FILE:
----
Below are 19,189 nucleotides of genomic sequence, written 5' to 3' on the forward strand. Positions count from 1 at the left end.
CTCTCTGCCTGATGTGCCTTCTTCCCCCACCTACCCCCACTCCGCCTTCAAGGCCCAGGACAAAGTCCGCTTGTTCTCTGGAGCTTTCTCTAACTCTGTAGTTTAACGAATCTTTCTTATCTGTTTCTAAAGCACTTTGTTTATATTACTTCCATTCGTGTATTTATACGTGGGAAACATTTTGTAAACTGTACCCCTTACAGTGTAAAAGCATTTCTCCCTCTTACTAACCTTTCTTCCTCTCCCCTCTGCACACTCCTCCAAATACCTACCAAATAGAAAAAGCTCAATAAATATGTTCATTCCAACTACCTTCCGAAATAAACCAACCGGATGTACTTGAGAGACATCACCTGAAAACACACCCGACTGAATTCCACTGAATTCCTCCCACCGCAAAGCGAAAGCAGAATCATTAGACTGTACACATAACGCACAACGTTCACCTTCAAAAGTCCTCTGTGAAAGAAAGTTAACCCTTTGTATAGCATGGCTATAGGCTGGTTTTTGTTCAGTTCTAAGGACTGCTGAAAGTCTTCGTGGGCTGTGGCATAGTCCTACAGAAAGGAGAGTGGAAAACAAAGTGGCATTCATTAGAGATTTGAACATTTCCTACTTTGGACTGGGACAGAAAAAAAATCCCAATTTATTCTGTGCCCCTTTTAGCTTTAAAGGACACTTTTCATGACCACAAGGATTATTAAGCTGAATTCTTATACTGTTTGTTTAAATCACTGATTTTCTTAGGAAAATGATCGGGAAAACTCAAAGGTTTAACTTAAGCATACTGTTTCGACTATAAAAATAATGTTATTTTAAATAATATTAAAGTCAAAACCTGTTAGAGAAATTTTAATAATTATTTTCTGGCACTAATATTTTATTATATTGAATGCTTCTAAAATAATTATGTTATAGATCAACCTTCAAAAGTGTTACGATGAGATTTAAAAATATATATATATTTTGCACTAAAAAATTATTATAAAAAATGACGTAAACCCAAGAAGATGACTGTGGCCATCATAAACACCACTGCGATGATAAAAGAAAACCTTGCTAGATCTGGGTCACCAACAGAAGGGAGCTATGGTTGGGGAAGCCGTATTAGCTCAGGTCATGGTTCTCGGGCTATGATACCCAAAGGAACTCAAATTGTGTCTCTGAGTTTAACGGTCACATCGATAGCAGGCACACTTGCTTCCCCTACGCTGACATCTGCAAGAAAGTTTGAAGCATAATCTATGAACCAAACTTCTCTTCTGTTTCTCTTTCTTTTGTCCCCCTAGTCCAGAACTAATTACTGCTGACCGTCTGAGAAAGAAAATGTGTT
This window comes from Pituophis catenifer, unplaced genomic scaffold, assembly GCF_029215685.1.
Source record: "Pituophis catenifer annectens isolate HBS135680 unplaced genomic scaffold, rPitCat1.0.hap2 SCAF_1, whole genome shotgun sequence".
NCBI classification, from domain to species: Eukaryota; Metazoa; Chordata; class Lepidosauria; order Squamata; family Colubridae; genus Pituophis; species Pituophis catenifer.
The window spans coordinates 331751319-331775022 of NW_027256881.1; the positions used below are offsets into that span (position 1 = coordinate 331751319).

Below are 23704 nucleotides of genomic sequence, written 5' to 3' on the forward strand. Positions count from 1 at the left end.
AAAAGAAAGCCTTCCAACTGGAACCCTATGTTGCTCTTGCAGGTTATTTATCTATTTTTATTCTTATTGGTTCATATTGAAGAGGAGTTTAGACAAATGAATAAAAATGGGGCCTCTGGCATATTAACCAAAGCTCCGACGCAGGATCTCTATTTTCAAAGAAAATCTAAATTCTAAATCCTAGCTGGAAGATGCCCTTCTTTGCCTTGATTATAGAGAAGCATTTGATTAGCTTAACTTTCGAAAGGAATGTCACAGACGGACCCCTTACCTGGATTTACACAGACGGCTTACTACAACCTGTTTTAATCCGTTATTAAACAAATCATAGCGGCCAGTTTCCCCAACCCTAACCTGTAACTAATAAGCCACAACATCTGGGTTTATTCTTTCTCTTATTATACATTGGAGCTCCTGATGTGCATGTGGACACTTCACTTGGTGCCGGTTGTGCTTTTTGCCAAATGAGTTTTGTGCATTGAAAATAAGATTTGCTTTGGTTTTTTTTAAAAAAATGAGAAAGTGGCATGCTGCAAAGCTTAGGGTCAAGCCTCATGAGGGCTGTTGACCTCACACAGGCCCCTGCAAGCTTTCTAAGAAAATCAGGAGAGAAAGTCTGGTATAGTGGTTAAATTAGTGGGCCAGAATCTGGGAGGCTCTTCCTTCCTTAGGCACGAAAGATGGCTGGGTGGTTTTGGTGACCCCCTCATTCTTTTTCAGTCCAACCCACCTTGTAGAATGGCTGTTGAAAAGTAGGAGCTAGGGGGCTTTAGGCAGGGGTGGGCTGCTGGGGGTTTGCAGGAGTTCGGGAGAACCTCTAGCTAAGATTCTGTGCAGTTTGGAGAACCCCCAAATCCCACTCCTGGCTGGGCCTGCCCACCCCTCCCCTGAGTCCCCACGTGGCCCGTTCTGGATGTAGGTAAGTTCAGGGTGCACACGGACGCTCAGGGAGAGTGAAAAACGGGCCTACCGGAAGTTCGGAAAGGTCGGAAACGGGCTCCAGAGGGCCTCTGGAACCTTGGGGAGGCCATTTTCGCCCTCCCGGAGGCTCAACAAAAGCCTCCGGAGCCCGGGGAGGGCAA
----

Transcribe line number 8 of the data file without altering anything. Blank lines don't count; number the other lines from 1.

AAAAGAAAGCCTTCCAACTGGAACCCTATGTTGCTCTTGCAGGTTATTTATCTATTTTTATTCTTATTGGTTCATATTGAAGAGGAGTTTAGACAAATGAATAAAAATGGGGCCTCTGGCATATTAACCAAAGCTCCGACGCAGGATCTCTATTTTCAAAGAAAATCTAAATTCTAAATCCTAGCTGGAAGATGCCCTTCTTTGCCTTGATTATAGAGAAGCATTTGATTAGCTTAACTTTCGAAAGGAATGTCACAGACGGACCCCTTACCTGGATTTACACAGACGGCTTACTACAACCTGTTTTAATCCGTTATTAAACAAATCATAGCGGCCAGTTTCCCCAACCCTAACCTGTAACTAATAAGCCACAACATCTGGGTTTATTCTTTCTCTTATTATACATTGGAGCTCCTGATGTGCATGTGGACACTTCACTTGGTGCCGGTTGTGCTTTTTGCCAAATGAGTTTTGTGCATTGAAAATAAGATTTGCTTTGGTTTTTTTTAAAAAAATGAGAAAGTGGCATGCTGCAAAGCTTAGGGTCAAGCCTCATGAGGGCTGTTGACCTCACACAGGCCCCTGCAAGCTTTCTAAGAAAATCAGGAGAGAAAGTCTGGTATAGTGGTTAAATTAGTGGGCCAGAATCTGGGAGGCTCTTCCTTCCTTAGGCACGAAAGATGGCTGGGTGGTTTTGGTGACCCCCTCATTCTTTTTCAGTCCAACCCACCTTGTAGAATGGCTGTTGAAAAGTAGGAGCTAGGGGGCTTTAGGCAGGGGTGGGCTGCTGGGGGTTTGCAGGAGTTCGGGAGAACCTCTAGCTAAGATTCTGTGCAGTTTGGAGAACCCCCAAATCCCACTCCTGGCTGGGCCTGCCCACCCCTCCCCTGAGTCCCCACGTGGCCCGTTCTGGATGTAGGTAAGTTCAGGGTGCACACGGACGCTCAGGGAGAGTGAAAAACGGGCCTACCGGAAGTTCGGAAAGGTCGGAAACGGGCTCCAGAGGGCCTCTGGAACCTTGGGGAGGCCATTTTCGCCCTCCCGGAGGCTCAACAAAAGCCTCCGGAGCCCGGGGAGGGCAA